Bladder Cancer - Treatment Overview

The choice of treatment and the long-term outcome (prognosis) for people who have bladder cancer depend on the stage and grade of cancer. When deciding about your treatment, your doctor also considers your age, overall health, and quality of life.

Bladder cancer has a better chance of being treated successfully if it is found early.

Treatment choices for bladder cancer may include:

  • Surgery to remove the cancer. Surgery, either alone or along with other treatments, is used in most cases.
  • Chemotherapy to destroy cancer cells using medicines. Chemotherapy may be given before or after surgery.
  • Radiation therapy to destroy cancer cells using high-dose X-rays or other high-energy rays. Radiation therapy may also be given before or after surgery and may be given at the same time as chemotherapy. For more information, see Other Treatment.
  • ImmunotherapyImmunotherapy. This treatment causes your body's natural defenses, known as your immune system, to attack bladder cancer cells. For more information, see Medications.

Stages and grades of bladder cancer

There are five stages of bladder cancer, stages 0 to IV:2

  • Stage 0: Cancer cells are only on the surface of the inner layer of the bladder. This may be called carcinoma in situ.
  • Stage I: Cancer has grown deeper into the inner layer but not into the muscle layer.
  • Stage II: Cancer has grown into the muscle layer of the bladder.
  • Stage III: Cancer has grown through the muscle layer and into nearby organs, such as the prostate, uterus, or vagina.
  • Stage IV: Cancer has grown into the wall of the pelvis or the belly but not into any lymph nodes. Or the cancer has spread into at least one lymph node or to another part of the body, such as the liver, lungs, or bones.

The grade of bladder cancer is usually either low-grade (LG) or high-grade (HG). High-grade tumors tend to grow faster. They are also more likely to spread than low-grade tumors. When your doctor knows the grade of your cancer, this information will help him or her choose the best treatment plan for you.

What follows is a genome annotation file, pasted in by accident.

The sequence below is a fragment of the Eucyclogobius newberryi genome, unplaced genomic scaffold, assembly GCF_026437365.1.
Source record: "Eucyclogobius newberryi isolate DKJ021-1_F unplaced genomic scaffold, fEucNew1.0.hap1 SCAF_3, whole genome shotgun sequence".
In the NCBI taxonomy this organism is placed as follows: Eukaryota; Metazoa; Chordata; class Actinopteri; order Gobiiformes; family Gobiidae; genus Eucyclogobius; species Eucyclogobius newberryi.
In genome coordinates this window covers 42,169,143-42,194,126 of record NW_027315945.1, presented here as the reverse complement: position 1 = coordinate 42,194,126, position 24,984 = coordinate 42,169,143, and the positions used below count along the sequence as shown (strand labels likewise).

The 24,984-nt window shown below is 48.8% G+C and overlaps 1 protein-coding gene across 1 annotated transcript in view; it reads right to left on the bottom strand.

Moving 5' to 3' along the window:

More information about bladder cancer is provided by the National Cancer Institute at www.cancer.gov/cancertopics/types/bladder.

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Bladder cancer that comes back

After initial treatment for bladder cancer, it is important to receive follow-up care, because bladder cancer often comes back (recurs). Your doctor will set up a regular schedule of checkups and tests.

Bladder cancer may recur in the bladder, or it may spread (metastasize) to other parts of the body. Recurrent bladder cancer may be treated with surgery or chemotherapy to slow cancer growth and relieve symptoms.

Participation in a clinical trial may be recommended if you have been diagnosed with recurrent bladder cancer.

Body image and sexual problems

Sexual problems can be caused by physical or psychological factors related to the cancer or its treatment. You may experience less sexual pleasure or lose your desire to be sexually intimate.

  • Women who have their bladder removed (radical cystectomy) will also have their ovaries and uterus removed. They cannot become pregnant and may experience menopause soon after having this surgery.
  • Men who have their prostate glands and seminal vesicles removed may have erection problems and will no longer produce semen.

Your feelings about your body may change after treatment for cancer. Managing your feelings about your body may involve talking openly about your concerns with your partner and discussing your feelings with your doctor. Your doctor may also be able to refer you to groups that can offer support and information.

Palliative care

Palliative care is a kind of care for people who have a serious illness. It's different from care to cure your illness. Its goal is to improve your quality of life-not just in your body but also in your mind and spirit. You can have this care along with treatment to cure your illness.

Palliative care providers will work to help control pain or side effects. They may help you decide what treatment you want or don't want. And they can help your loved ones understand how to support you.

If you're interested in palliative care, talk to your doctor.

For more information, see the topic Palliative Care.

End-of-life care

For some people who have advanced cancer, a time comes when treatment to cure the cancer no longer seems like a good choice. This can be because the side effects, time, and costs of treatment are greater than the promise of cure or relief. But you can still get treatment to make you as comfortable as possible during the time you have left. You and your doctor can decide when you may be ready for hospice care.

For more information, see the topics:

WebMD Medical Reference from Healthwise
This information is not intended to replace the advice of a doctor. Healthwise disclaims any liability for the decisions you make based on this information.© 1995-2015 Healthwise, Incorporated. Healthwise, Healthwise for every health decision, and the Healthwise logo are trademarks of Healthwise, Incorporated.

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